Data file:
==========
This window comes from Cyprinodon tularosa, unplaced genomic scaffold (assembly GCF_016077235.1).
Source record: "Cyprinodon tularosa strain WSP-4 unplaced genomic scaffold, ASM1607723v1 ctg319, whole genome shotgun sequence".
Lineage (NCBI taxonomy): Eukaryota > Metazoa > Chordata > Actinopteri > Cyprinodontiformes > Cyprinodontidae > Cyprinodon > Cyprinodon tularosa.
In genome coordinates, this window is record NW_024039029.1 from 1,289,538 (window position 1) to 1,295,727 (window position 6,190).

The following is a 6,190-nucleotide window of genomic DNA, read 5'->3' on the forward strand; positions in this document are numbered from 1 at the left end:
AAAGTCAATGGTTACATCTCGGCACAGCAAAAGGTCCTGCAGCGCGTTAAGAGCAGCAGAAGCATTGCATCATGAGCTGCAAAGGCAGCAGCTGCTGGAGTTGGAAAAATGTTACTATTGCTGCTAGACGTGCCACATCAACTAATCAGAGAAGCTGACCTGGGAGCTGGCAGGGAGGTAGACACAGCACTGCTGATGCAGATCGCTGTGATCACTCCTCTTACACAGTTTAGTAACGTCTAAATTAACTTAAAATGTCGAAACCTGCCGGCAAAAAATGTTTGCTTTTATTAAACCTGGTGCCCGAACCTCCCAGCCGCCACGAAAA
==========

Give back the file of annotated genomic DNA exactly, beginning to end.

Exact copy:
This window comes from Cyprinodon tularosa, unplaced genomic scaffold (assembly GCF_016077235.1).
Source record: "Cyprinodon tularosa strain WSP-4 unplaced genomic scaffold, ASM1607723v1 ctg319, whole genome shotgun sequence".
Lineage (NCBI taxonomy): Eukaryota > Metazoa > Chordata > Actinopteri > Cyprinodontiformes > Cyprinodontidae > Cyprinodon > Cyprinodon tularosa.
In genome coordinates, this window is record NW_024039029.1 from 1,289,538 (window position 1) to 1,295,727 (window position 6,190).

The following is a 6,190-nucleotide window of genomic DNA, read 5'->3' on the forward strand; positions in this document are numbered from 1 at the left end:
AAAGTCAATGGTTACATCTCGGCACAGCAAAAGGTCCTGCAGCGCGTTAAGAGCAGCAGAAGCATTGCATCATGAGCTGCAAAGGCAGCAGCTGCTGGAGTTGGAAAAATGTTACTATTGCTGCTAGACGTGCCACATCAACTAATCAGAGAAGCTGACCTGGGAGCTGGCAGGGAGGTAGACACAGCACTGCTGATGCAGATCGCTGTGATCACTCCTCTTACACAGTTTAGTAACGTCTAAATTAACTTAAAATGTCGAAACCTGCCGGCAAAAAATGTTTGCTTTTATTAAACCTGGTGCCCGAACCTCCCAGCCGCCACGAAAA